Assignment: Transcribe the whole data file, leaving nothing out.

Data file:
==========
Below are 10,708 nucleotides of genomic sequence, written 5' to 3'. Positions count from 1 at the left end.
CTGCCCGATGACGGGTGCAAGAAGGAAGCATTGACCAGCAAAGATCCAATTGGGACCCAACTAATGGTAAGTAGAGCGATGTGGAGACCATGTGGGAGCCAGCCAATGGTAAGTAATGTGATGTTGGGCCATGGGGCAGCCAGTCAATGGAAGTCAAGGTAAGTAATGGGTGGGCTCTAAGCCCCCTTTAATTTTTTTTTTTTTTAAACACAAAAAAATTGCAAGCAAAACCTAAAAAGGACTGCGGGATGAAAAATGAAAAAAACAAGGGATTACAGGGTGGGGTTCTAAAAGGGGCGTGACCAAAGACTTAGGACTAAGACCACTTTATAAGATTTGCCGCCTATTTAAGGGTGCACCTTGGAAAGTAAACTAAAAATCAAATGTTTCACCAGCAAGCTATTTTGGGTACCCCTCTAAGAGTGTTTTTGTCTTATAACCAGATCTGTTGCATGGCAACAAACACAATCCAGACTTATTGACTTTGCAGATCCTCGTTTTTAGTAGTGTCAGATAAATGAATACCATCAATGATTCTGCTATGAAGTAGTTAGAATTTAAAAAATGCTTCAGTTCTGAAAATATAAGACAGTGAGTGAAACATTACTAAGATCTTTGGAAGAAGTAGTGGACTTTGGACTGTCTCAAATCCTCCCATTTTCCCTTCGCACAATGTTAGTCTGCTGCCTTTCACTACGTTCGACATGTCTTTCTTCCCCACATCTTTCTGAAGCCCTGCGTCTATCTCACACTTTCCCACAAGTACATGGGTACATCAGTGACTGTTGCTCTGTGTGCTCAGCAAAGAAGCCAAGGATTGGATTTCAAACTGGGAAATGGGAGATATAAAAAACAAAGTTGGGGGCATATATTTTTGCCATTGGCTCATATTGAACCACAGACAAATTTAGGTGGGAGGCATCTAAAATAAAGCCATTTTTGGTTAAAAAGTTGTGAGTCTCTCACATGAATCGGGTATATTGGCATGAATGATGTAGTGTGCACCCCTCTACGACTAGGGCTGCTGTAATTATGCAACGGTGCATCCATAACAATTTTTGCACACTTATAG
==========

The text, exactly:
Below are 10,708 nucleotides of genomic sequence, written 5' to 3'. Positions count from 1 at the left end.
CTGCCCGATGACGGGTGCAAGAAGGAAGCATTGACCAGCAAAGATCCAATTGGGACCCAACTAATGGTAAGTAGAGCGATGTGGAGACCATGTGGGAGCCAGCCAATGGTAAGTAATGTGATGTTGGGCCATGGGGCAGCCAGTCAATGGAAGTCAAGGTAAGTAATGGGTGGGCTCTAAGCCCCCTTTAATTTTTTTTTTTTTTAAACACAAAAAAATTGCAAGCAAAACCTAAAAAGGACTGCGGGATGAAAAATGAAAAAAACAAGGGATTACAGGGTGGGGTTCTAAAAGGGGCGTGACCAAAGACTTAGGACTAAGACCACTTTATAAGATTTGCCGCCTATTTAAGGGTGCACCTTGGAAAGTAAACTAAAAATCAAATGTTTCACCAGCAAGCTATTTTGGGTACCCCTCTAAGAGTGTTTTTGTCTTATAACCAGATCTGTTGCATGGCAACAAACACAATCCAGACTTATTGACTTTGCAGATCCTCGTTTTTAGTAGTGTCAGATAAATGAATACCATCAATGATTCTGCTATGAAGTAGTTAGAATTTAAAAAATGCTTCAGTTCTGAAAATATAAGACAGTGAGTGAAACATTACTAAGATCTTTGGAAGAAGTAGTGGACTTTGGACTGTCTCAAATCCTCCCATTTTCCCTTCGCACAATGTTAGTCTGCTGCCTTTCACTACGTTCGACATGTCTTTCTTCCCCACATCTTTCTGAAGCCCTGCGTCTATCTCACACTTTCCCACAAGTACATGGGTACATCAGTGACTGTTGCTCTGTGTGCTCAGCAAAGAAGCCAAGGATTGGATTTCAAACTGGGAAATGGGAGATATAAAAAACAAAGTTGGGGGCATATATTTTTGCCATTGGCTCATATTGAACCACAGACAAATTTAGGTGGGAGGCATCTAAAATAAAGCCATTTTTGGTTAAAAAGTTGTGAGTCTCTCACATGAATCGGGTATATTGGCATGAATGATGTAGTGTGCACCCCTCTACGACTAGGGCTGCTGTAATTATGCAACGGTGCATCCATAACAATTTTTGCACACTTATAG